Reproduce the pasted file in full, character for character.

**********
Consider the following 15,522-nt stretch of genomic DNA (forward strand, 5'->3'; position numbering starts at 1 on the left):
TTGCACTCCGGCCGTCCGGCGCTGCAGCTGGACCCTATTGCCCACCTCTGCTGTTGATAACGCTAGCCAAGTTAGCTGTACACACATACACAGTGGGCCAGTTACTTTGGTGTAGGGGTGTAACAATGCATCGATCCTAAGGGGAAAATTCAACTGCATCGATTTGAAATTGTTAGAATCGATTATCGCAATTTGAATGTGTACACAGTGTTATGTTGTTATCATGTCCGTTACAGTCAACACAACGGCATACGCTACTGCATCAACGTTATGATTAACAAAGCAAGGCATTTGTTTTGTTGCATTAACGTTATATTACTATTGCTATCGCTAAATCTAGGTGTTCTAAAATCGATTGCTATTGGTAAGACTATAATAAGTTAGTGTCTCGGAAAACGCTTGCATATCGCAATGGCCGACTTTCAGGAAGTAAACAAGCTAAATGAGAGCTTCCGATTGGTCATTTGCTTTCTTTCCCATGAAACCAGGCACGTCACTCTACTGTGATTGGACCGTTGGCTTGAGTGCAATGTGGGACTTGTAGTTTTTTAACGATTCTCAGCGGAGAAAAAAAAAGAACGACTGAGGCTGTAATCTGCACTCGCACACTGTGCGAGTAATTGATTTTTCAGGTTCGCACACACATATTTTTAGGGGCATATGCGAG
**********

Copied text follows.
Consider the following 15,522-nt stretch of genomic DNA (forward strand, 5'->3'; position numbering starts at 1 on the left):
TTGCACTCCGGCCGTCCGGCGCTGCAGCTGGACCCTATTGCCCACCTCTGCTGTTGATAACGCTAGCCAAGTTAGCTGTACACACATACACAGTGGGCCAGTTACTTTGGTGTAGGGGTGTAACAATGCATCGATCCTAAGGGGAAAATTCAACTGCATCGATTTGAAATTGTTAGAATCGATTATCGCAATTTGAATGTGTACACAGTGTTATGTTGTTATCATGTCCGTTACAGTCAACACAACGGCATACGCTACTGCATCAACGTTATGATTAACAAAGCAAGGCATTTGTTTTGTTGCATTAACGTTATATTACTATTGCTATCGCTAAATCTAGGTGTTCTAAAATCGATTGCTATTGGTAAGACTATAATAAGTTAGTGTCTCGGAAAACGCTTGCATATCGCAATGGCCGACTTTCAGGAAGTAAACAAGCTAAATGAGAGCTTCCGATTGGTCATTTGCTTTCTTTCCCATGAAACCAGGCACGTCACTCTACTGTGATTGGACCGTTGGCTTGAGTGCAATGTGGGACTTGTAGTTTTTTAACGATTCTCAGCGGAGAAAAAAAAAGAACGACTGAGGCTGTAATCTGCACTCGCACACTGTGCGAGTAATTGATTTTTCAGGTTCGCACACACATATTTTTAGGGGCATATGCGAG